Academic journal article Economic Inquiry

Bequest Motives, Social Security, and Economic Growth

Academic journal article Economic Inquiry

Bequest Motives, Social Security, and Economic Growth

Article excerpt


This article conducts a systematic analysis of four bequest motives in a simple model of endogenous growth. It analyzes how bequest motives affect fertility savings, growth, and the effects of pay-as-you-go Social Security. It is found that altruistic and exchange motives give equivalent outcomes if the discount factors are set the same. The outcome under the joy-of-giving motive may involve a higher bequest ratio, higher saving, and better growth rates than that under altruism. If bequests are accidental, the equilibrium values will depend on the probability of survival. Moreover, the results provide testable implications on bequest motives. (JEL D1, D9, H55, J1)


Although the importance of bequests in aggregate savings has been established by Kotlikoff and Summers (1981), who reported that 80% of U.S. household wealth is inherited wealth, what bequest motives lead to inheritance remains an unsolved problem. Yet it is well known that bequest motives have important implications for the behavior of financial markets, the macroeconomic impacts of fiscal policies, and the intergenerational transmission of inequality in the distribution of wealth.

At least four hypotheses for the existence of bequests have been discussed in the literature: (1) Bequests may arise from intergenerational altruism, that is, parents obtain utility from their heirs' utility as well as from their own consumption (Barro, 1974); (2) the prospect of bequests is used by parents to induce children to behave as desired by parents (Bernheim et al. 1985); (3) bequests may arise from the "joy of giving," that is, parents leave bequests simply because they obtain utility directly from the bequest (Yaari, 1964); [1] and (4) bequests may be the unintentional by-product of precautionary savings and a stochastic date of death in the absence of an annuity market (Abel, 1985). Following Barro (1974) and Becker (1974), the altruistic bequest motive has been used most frequently.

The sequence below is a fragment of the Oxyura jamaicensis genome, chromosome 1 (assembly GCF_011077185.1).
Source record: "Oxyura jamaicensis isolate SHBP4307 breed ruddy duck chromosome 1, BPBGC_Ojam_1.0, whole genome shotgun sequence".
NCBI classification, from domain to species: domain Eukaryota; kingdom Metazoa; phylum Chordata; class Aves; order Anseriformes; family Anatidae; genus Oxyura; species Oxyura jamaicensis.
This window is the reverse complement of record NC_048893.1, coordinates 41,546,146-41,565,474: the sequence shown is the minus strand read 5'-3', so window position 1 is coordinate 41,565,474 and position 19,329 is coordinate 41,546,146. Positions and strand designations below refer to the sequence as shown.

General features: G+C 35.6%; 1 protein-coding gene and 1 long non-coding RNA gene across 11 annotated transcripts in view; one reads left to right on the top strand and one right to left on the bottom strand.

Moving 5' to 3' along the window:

However, the enormous empirical work using micro data has not led to conclusive evidence. On the one hand, Bernheim et al. (1985), Cox (1987) and Cox and Rank (1992) show that bequests are more consistent with exchange than altruism. Altonji et al. (1992, 1997) also show that altruism is decisively rejected. Moreover, Wilhelm (1996) finds little support for an altruistic theory of bequests. On the other hand, a recent reexamination of the exchange motive by Perozek (1998) shows that the finding of Bernheim et al. is not robust. Laitner and Juster (1996) find some evidence of altruistic bequests. Therefore, a definite conclusion on bequest motives seems far from over. Indeed, though altruism has not been supported by most of those empirical studies, it remains a plausible hypothesis and continues to be used frequently (see, e.g., Coate [1995] and Davies and Zhang [1995]). Abel (1985) argues theoretically that although the simple life cycle model without bequest motives is an inadequate description of the savi ng behavior in the United States as found in Kotlikoff and Summers (1981), accidental bequests by selfish consumers can account for a sizable fraction of aggregate wealth. However, little formal empirical work has been done to test whether bequests are accidental or arise from joy of giving.

Given the lack of consensus on bequest motives, it is interesting to conduct a systematic theoretical analysis of different bequest motives in a particular context. Becker et al. (1990) and Caballe (1995) assume altruism in their models of economic growth, Wiedmer's (1996) analysis of Social Security and growth does not consider bequests. Except Ihori (1994), there seems to be no analysis of other bequest motives in the context of economic growth. The purpose of this article is to analyze how different bequest motives affect fertility, savings, and economic growth. The article will also examine how the effects of pay-as-you-go Social Security depend on bequest motives. …

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